The names Elizabeth Eckford and Hazel Bryan Massery may not be well known, but the image of them from September 1957 surely is: a black high school girl, dressed in white, walking stoically in front of Little Rock Central High School, and a white girl standing directly behind her, face twisted in hate, screaming racial epithets. This famous photograph captures the full anguish of desegregation — in Little Rock and throughout the South — and an epic moment in the civil rights movement. In this gripping book, David Margolick tells the remarkable story of two separate lives unexpectedly braided together. He explores how the haunting picture of Elizabeth and Hazel came to be taken, its significance in the wider world, and why, for the next half-century, neither woman has ever escaped from its long shadow. He recounts Elizabeth’s struggle to overcome the trauma of her hate-filled school experience, and Hazel’s long efforts to atone for a fateful, horrible mistake. The book follows the painful journey of the two as they progress from apology to forgiveness to reconciliation and, amazingly, to friendship. This friendship foundered, then collapsed — perhaps inevitably — over the same fissures and misunderstandings that continue to permeate American race relations more than half a century after the unforgettable photograph at Little Rock. And yet, as Margolick explains, a bond between Elizabeth and Hazel, silent but complex, endures–Provided by publisher.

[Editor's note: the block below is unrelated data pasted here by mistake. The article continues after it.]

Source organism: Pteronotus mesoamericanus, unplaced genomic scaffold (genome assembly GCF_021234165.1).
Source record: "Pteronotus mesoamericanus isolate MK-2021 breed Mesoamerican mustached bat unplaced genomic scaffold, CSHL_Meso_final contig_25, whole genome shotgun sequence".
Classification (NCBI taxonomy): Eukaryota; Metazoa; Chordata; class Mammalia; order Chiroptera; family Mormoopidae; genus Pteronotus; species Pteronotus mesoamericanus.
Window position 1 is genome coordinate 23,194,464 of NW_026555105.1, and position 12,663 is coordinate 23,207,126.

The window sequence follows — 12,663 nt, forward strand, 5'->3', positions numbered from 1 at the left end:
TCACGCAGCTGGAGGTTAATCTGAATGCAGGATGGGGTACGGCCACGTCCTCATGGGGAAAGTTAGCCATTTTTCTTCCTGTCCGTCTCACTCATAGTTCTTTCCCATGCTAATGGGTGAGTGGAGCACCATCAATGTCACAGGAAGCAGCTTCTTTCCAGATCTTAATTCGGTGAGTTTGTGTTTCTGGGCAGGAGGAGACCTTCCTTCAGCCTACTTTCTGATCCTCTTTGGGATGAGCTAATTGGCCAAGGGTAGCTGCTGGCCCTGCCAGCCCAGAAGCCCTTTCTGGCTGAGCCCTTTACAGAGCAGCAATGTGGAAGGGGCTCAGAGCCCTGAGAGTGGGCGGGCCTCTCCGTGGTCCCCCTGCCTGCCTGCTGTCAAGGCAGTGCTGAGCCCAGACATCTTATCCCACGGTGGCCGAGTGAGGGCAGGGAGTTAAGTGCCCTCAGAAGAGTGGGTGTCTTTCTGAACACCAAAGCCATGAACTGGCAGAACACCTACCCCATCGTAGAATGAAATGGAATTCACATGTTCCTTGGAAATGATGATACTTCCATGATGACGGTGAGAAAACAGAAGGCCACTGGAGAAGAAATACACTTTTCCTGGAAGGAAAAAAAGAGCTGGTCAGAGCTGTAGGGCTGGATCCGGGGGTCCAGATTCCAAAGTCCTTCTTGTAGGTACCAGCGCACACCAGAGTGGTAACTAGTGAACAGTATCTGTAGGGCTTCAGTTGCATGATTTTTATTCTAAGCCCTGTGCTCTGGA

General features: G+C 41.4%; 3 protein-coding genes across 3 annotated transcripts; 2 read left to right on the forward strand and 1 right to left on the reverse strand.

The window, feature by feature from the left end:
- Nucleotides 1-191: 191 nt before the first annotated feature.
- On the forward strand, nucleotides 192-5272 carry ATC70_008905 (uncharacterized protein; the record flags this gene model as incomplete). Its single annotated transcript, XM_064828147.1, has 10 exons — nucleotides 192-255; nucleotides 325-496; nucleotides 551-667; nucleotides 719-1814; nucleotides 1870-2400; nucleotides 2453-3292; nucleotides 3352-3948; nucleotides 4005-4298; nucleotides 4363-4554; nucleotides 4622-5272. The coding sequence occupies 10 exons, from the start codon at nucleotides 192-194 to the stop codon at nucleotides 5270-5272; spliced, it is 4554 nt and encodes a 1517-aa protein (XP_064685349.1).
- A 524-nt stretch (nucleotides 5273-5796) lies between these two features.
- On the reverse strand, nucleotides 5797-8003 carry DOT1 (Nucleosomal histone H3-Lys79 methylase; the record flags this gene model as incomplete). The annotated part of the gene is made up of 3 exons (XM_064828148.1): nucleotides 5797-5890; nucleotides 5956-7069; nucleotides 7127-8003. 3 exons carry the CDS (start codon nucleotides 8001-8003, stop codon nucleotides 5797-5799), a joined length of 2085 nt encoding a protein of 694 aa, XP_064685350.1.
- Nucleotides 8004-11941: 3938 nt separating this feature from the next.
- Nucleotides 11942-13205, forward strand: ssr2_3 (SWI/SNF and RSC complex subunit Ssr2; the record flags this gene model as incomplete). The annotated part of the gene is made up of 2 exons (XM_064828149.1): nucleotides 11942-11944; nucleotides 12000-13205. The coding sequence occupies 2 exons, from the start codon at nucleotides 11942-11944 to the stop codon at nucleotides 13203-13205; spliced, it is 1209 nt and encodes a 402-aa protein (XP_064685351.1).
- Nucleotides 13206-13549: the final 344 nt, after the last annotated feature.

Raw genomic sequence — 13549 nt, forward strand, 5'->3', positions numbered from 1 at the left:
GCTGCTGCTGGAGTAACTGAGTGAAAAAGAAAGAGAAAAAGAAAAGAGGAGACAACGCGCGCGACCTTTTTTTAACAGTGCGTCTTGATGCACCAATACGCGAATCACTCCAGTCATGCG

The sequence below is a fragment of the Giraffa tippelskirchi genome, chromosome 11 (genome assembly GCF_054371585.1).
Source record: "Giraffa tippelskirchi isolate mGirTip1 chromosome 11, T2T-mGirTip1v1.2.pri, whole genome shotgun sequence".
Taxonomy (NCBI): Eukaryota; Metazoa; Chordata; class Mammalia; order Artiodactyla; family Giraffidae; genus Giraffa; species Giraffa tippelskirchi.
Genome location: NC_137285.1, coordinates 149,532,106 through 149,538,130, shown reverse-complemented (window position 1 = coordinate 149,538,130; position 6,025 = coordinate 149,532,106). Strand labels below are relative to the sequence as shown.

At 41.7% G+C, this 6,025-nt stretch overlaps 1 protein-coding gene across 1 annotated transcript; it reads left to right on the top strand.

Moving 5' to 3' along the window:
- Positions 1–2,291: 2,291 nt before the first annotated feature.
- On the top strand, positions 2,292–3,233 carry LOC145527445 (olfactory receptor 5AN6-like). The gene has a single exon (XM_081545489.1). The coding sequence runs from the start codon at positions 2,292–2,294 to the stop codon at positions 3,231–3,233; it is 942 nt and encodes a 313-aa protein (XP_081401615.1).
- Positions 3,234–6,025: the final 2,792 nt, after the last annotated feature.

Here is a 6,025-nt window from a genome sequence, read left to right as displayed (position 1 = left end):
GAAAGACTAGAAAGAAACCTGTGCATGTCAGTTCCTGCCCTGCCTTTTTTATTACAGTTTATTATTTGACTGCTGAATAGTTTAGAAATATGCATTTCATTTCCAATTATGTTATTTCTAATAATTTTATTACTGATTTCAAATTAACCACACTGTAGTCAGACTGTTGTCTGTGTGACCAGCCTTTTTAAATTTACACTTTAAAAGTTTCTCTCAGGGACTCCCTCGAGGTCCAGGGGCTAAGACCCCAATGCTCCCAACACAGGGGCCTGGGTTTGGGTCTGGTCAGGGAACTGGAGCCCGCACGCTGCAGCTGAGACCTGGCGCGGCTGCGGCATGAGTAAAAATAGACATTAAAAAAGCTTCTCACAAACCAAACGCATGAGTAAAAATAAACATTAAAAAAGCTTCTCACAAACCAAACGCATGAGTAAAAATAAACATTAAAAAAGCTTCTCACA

Call number: GV191.63 .W36 2011
Just because you live in the city doesn’t mean you can’t enjoy nature. This compact guide offers 52 nature-focused explorations, adventures, observations, and games that can help you and your child connect to nature while living in the city. While it may be hard to see nature through the traffic, buildings, and busyness of the city, there is still much of the natural world to explore when you turn your gaze to the cracks in the sidewalk, the trees on the street, or the green spaces that your city offers. Become an urban birder, make your own man vs. wild observations, and discover the not-so-hidden pockets of nature in your neighborhood. For children ages 4 to 8.(From Amazon)
The Library currently holds a variety of online health/medical books from Salem Press. We’ve recently added history and forensic science online books to these existing library resources, as well as, a new video service from Videatives which features short videos for early education and child development. They are linked on our BOOKS, AUDIO-VISUAL , and A-Z List pages.